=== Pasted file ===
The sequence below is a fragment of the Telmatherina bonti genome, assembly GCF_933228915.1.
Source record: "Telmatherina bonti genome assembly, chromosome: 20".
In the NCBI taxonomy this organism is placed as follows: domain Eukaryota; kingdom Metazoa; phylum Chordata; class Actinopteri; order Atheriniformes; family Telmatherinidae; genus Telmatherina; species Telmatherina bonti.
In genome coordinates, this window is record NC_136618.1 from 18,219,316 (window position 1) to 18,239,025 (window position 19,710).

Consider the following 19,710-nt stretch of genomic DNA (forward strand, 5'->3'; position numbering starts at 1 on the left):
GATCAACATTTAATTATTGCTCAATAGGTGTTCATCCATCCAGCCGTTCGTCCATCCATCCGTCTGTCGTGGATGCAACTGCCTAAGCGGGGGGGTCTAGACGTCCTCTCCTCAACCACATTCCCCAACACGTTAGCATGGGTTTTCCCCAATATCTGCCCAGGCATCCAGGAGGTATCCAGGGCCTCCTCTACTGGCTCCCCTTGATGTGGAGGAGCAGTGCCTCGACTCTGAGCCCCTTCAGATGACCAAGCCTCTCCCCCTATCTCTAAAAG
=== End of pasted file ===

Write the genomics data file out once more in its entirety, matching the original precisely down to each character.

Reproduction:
The sequence below is a fragment of the Telmatherina bonti genome, assembly GCF_933228915.1.
Source record: "Telmatherina bonti genome assembly, chromosome: 20".
In the NCBI taxonomy this organism is placed as follows: domain Eukaryota; kingdom Metazoa; phylum Chordata; class Actinopteri; order Atheriniformes; family Telmatherinidae; genus Telmatherina; species Telmatherina bonti.
In genome coordinates, this window is record NC_136618.1 from 18,219,316 (window position 1) to 18,239,025 (window position 19,710).

Consider the following 19,710-nt stretch of genomic DNA (forward strand, 5'->3'; position numbering starts at 1 on the left):
GATCAACATTTAATTATTGCTCAATAGGTGTTCATCCATCCAGCCGTTCGTCCATCCATCCGTCTGTCGTGGATGCAACTGCCTAAGCGGGGGGGTCTAGACGTCCTCTCCTCAACCACATTCCCCAACACGTTAGCATGGGTTTTCCCCAATATCTGCCCAGGCATCCAGGAGGTATCCAGGGCCTCCTCTACTGGCTCCCCTTGATGTGGAGGAGCAGTGCCTCGACTCTGAGCCCCTTCAGATGACCAAGCCTCTCCCCCTATCTCTAAAAG